The Water & Utilities section provides reliable, quality water and wastewater systems. This section ensures that all utilities infrastructure meets current standards and practices, operates all systems according to all applicable codes, and responds to emergencies and customer concerns.
THE ALERT THE MD FORM IS A QUICK, CONVENIENT AND CONFIDENTIAL WAY TO BRING ISSUES TO THE ATTENTION OF DIFFERENT DEPARTMENTS.
All residents connected to the municipal water and wastewater systems are billed monthly for services. With some exceptions, residential waste disposal is provided free of charge.

Southshore Sewer Project

The MD completed the final stage of a $21.3 million wastewater facility in 2006 that provides rural sewage collection and treatment services to the Southshore communities of Canyon Creek, Widewater, Wagner, and Nine Mile Point.

The Southshore Sewer Project, which was the largest project ever undertaken by the municipality, was also Alberta’s first municipal membrane bioreactor and precedent setting in its use of new, innovative biotechnology.

Construction of a low pressure wastewater collection system, treatment facility, and wetland commenced in 2004 and was completed in late 2005.

Since start-up in early 2006, the state-of-the-art facility has consistently produced high-quality effluent in terms of low organics, suspended solids, nutrients, and microorganisms, which will meet the demands of the community for the foreseeable future while protecting the environment.

Late 2011 saw the installation of a lift station, collector lines, and private service connections to over 250 residences. An additional 150 private service connections are scheduled for completion in 2012. All serviceable residents were required to connect to this municipal wastewater system per Bylaw 2003-08.

This successful project was the result of collaborative efforts of the municipality, Alberta Environment, Alberta Infrastructure and Transportation, Infrastructure Canada-Alberta Program, and area residents.

Water Meter Sensor Replacement Project

Project Overview

Your water meter contains two key components: a water meter body through which water passes into your home, and a battery-powered sensor (register) that reads the volume of water that passes through the meter body. In the coming months, the MD Utilities Department will be scheduling visits to households across the region to perform this simple and mandatory sensor replacement. There will be no charges to residents for the sensor replacement.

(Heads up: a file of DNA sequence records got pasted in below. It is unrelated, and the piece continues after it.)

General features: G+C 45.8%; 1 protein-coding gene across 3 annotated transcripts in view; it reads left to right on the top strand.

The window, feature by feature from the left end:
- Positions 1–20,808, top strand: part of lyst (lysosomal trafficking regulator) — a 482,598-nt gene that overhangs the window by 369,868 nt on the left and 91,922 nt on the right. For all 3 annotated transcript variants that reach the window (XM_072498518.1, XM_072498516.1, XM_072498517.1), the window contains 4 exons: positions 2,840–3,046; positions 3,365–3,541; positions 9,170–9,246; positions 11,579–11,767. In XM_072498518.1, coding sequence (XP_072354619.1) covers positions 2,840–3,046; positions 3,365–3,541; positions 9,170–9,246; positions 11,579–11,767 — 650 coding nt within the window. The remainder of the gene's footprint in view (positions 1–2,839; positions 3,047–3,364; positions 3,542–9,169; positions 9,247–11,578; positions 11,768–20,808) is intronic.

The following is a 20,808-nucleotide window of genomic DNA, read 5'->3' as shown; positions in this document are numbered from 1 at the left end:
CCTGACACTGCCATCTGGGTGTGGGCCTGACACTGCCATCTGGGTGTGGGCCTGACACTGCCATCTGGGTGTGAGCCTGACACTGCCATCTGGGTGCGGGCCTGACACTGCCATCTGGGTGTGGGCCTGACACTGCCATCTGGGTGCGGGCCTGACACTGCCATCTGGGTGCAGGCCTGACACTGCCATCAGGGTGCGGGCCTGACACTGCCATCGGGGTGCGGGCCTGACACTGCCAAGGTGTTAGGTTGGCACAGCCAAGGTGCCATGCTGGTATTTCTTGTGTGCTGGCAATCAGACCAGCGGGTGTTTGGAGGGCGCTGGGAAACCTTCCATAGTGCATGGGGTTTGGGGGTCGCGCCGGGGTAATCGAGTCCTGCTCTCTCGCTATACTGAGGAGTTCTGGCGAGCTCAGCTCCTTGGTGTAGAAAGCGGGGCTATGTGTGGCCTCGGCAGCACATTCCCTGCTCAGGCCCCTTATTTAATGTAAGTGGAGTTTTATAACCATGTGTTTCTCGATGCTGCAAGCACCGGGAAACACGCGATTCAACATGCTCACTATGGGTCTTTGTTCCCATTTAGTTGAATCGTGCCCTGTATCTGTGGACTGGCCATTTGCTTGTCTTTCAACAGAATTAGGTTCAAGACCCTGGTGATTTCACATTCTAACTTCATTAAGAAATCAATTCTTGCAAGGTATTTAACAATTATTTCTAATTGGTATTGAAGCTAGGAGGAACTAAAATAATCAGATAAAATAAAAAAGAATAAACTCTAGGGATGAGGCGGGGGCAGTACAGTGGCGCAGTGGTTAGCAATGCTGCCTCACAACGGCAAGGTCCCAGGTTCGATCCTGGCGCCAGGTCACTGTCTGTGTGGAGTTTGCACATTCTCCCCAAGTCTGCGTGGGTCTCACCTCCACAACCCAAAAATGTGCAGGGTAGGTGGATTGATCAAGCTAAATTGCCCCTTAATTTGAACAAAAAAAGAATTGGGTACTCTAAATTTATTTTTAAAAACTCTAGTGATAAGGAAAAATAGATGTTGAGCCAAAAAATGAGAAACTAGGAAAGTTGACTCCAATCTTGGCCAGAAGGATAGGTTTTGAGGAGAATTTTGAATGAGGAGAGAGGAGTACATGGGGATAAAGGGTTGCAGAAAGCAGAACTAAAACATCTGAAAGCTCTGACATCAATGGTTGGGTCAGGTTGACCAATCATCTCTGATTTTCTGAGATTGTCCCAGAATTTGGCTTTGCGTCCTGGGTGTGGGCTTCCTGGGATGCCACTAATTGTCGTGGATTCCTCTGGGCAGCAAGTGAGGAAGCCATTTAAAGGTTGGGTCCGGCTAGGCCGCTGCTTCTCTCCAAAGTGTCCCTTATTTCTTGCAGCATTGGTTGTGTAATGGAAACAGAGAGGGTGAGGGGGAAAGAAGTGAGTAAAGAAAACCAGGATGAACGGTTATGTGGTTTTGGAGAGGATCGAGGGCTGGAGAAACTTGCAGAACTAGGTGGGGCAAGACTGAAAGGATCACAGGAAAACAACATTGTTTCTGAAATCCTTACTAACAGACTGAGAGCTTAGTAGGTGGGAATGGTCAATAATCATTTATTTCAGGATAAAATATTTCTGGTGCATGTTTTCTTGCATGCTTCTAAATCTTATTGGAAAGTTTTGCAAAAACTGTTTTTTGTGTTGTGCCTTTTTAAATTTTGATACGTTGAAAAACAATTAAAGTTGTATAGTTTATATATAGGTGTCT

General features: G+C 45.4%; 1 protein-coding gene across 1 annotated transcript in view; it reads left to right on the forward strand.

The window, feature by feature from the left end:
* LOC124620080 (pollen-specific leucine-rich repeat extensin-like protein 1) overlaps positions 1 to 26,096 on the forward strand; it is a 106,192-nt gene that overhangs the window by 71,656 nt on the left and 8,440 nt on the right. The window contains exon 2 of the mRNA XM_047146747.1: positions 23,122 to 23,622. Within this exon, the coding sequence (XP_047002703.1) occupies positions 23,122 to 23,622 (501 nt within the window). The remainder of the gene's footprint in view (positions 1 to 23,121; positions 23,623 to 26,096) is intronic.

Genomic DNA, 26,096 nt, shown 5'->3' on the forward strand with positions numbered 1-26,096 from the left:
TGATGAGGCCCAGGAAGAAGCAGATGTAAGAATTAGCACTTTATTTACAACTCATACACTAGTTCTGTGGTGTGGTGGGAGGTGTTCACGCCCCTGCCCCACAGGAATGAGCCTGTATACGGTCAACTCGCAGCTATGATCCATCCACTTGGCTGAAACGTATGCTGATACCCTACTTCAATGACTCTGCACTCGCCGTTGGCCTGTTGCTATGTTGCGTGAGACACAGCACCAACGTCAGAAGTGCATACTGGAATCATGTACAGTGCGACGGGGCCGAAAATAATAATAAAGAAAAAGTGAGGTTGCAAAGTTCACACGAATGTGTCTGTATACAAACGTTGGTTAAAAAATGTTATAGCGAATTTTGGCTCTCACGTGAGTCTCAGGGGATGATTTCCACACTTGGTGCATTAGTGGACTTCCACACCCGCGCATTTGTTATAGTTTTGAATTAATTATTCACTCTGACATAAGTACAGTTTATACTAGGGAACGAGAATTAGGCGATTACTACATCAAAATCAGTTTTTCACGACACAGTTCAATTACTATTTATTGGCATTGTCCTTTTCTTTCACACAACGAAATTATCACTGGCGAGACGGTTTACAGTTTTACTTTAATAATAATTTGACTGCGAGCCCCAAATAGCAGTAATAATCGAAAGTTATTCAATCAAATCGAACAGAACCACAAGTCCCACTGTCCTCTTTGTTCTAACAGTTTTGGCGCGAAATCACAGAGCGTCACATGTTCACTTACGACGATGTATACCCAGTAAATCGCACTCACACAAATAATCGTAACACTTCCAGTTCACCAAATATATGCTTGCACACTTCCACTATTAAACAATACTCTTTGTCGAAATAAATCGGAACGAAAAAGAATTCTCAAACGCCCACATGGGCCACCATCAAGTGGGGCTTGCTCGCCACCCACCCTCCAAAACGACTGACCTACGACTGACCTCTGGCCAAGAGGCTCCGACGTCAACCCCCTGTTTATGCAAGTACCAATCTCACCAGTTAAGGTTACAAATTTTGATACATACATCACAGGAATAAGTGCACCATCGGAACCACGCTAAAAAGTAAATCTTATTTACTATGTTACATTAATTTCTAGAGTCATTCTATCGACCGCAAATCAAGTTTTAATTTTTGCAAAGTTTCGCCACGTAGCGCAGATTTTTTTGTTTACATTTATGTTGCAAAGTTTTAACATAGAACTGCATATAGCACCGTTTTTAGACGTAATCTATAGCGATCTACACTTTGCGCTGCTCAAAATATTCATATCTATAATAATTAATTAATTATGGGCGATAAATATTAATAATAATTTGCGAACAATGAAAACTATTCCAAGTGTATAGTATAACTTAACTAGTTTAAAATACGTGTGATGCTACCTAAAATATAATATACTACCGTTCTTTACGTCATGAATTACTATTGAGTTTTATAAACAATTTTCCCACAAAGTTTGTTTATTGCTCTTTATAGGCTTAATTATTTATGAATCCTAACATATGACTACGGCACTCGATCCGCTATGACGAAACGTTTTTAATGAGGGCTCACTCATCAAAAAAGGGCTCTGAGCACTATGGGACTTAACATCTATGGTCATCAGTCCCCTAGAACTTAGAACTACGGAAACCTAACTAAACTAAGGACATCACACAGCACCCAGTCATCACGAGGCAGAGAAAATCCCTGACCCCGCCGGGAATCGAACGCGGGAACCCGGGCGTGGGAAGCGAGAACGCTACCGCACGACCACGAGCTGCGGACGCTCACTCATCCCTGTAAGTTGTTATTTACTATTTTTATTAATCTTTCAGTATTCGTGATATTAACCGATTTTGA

A Better Sensor for Continued Reliable Readings

While the brass body of MD water meters will remain functional for many more years, the existing sensors have a limited lifespan and must be changed periodically. The new sensors incorporate new LED & signalling technology which will improve battery lifespan. These sensors are expected to last between 15 and 20 years. Please note that this water meter sensor replacement is mandatory. Failure to comply with utilities personnel or make your home available may result in actions being taken in accordance with Bylaw 2003-08.

MD Utilities Staff will be Coming to Your Area

Utilities Staff will begin these water sensor replacements in Flatbush and Smith in November and move to Poplar Lane and the Southshore communities in the first quarter of 2019. The MD must gain access to your home in order to change out and reprogram your water sensor. This will be conducted by MD Utilities Staff through a combination of booked appointments and door knocking. To mitigate the inconvenience, Utilities Staff will make themselves available during evenings and weekends throughout the scheduled sensor replacement activities. In most cases, sensor switch-out and reprogramming will require no more than 15 minutes. To facilitate the switch, the MD asks property owners to be aware of the location of their meters when booking appointments and to ensure unobstructed access to their water meters. Utilities Staff will be using MD-marked vehicles and will have specific Municipal District ID cards to verify their identity.

Every Drop Counts

In addition to saving money on your utility bill, water conservation helps prevent water pollution in nearby lakes, rivers and local watersheds. Conserving water can also can also prevent unnecessary wear on your E-One Grinder Pump that may result in expensive repairs ($3,000.00 + labor).

An average household will run approximately 650 pump cycles per year. Over time, above average water usage may cause premature wear of the pump. A leaky toilet, for example, can cause approximately 440 extra pump cycles per year, cutting the life expectancy of your pump considerably.

We encourage all residents to use the water they need, but not waste it.

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